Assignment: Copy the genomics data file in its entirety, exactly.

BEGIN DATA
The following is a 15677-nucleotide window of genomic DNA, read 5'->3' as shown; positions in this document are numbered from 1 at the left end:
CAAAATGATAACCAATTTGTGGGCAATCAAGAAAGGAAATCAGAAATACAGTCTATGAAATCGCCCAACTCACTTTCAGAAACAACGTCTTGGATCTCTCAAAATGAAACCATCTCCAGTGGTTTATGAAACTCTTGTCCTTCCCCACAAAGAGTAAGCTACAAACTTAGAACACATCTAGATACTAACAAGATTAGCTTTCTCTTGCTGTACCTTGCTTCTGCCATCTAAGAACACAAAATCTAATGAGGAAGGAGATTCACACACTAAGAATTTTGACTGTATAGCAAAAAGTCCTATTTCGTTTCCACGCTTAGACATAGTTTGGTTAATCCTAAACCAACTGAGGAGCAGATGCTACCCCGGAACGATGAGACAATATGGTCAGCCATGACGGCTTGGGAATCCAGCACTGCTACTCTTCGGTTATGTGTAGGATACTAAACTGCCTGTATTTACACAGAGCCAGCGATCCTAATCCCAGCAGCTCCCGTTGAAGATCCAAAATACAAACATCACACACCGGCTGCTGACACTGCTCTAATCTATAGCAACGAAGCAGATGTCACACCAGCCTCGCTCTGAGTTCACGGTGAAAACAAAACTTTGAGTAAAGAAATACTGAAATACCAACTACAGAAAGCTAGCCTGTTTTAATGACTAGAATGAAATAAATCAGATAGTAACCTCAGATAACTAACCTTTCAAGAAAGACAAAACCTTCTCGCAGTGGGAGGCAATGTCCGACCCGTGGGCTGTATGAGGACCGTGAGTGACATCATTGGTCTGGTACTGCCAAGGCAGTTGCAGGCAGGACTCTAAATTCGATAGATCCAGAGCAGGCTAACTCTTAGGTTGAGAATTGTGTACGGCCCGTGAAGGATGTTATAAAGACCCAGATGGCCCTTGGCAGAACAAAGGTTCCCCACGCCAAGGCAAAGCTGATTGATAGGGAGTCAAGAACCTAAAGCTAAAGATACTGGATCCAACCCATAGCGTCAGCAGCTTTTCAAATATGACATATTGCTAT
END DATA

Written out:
The following is a 15677-nucleotide window of genomic DNA, read 5'->3' as shown; positions in this document are numbered from 1 at the left end:
CAAAATGATAACCAATTTGTGGGCAATCAAGAAAGGAAATCAGAAATACAGTCTATGAAATCGCCCAACTCACTTTCAGAAACAACGTCTTGGATCTCTCAAAATGAAACCATCTCCAGTGGTTTATGAAACTCTTGTCCTTCCCCACAAAGAGTAAGCTACAAACTTAGAACACATCTAGATACTAACAAGATTAGCTTTCTCTTGCTGTACCTTGCTTCTGCCATCTAAGAACACAAAATCTAATGAGGAAGGAGATTCACACACTAAGAATTTTGACTGTATAGCAAAAAGTCCTATTTCGTTTCCACGCTTAGACATAGTTTGGTTAATCCTAAACCAACTGAGGAGCAGATGCTACCCCGGAACGATGAGACAATATGGTCAGCCATGACGGCTTGGGAATCCAGCACTGCTACTCTTCGGTTATGTGTAGGATACTAAACTGCCTGTATTTACACAGAGCCAGCGATCCTAATCCCAGCAGCTCCCGTTGAAGATCCAAAATACAAACATCACACACCGGCTGCTGACACTGCTCTAATCTATAGCAACGAAGCAGATGTCACACCAGCCTCGCTCTGAGTTCACGGTGAAAACAAAACTTTGAGTAAAGAAATACTGAAATACCAACTACAGAAAGCTAGCCTGTTTTAATGACTAGAATGAAATAAATCAGATAGTAACCTCAGATAACTAACCTTTCAAGAAAGACAAAACCTTCTCGCAGTGGGAGGCAATGTCCGACCCGTGGGCTGTATGAGGACCGTGAGTGACATCATTGGTCTGGTACTGCCAAGGCAGTTGCAGGCAGGACTCTAAATTCGATAGATCCAGAGCAGGCTAACTCTTAGGTTGAGAATTGTGTACGGCCCGTGAAGGATGTTATAAAGACCCAGATGGCCCTTGGCAGAACAAAGGTTCCCCACGCCAAGGCAAAGCTGATTGATAGGGAGTCAAGAACCTAAAGCTAAAGATACTGGATCCAACCCATAGCGTCAGCAGCTTTTCAAATATGACATATTGCTAT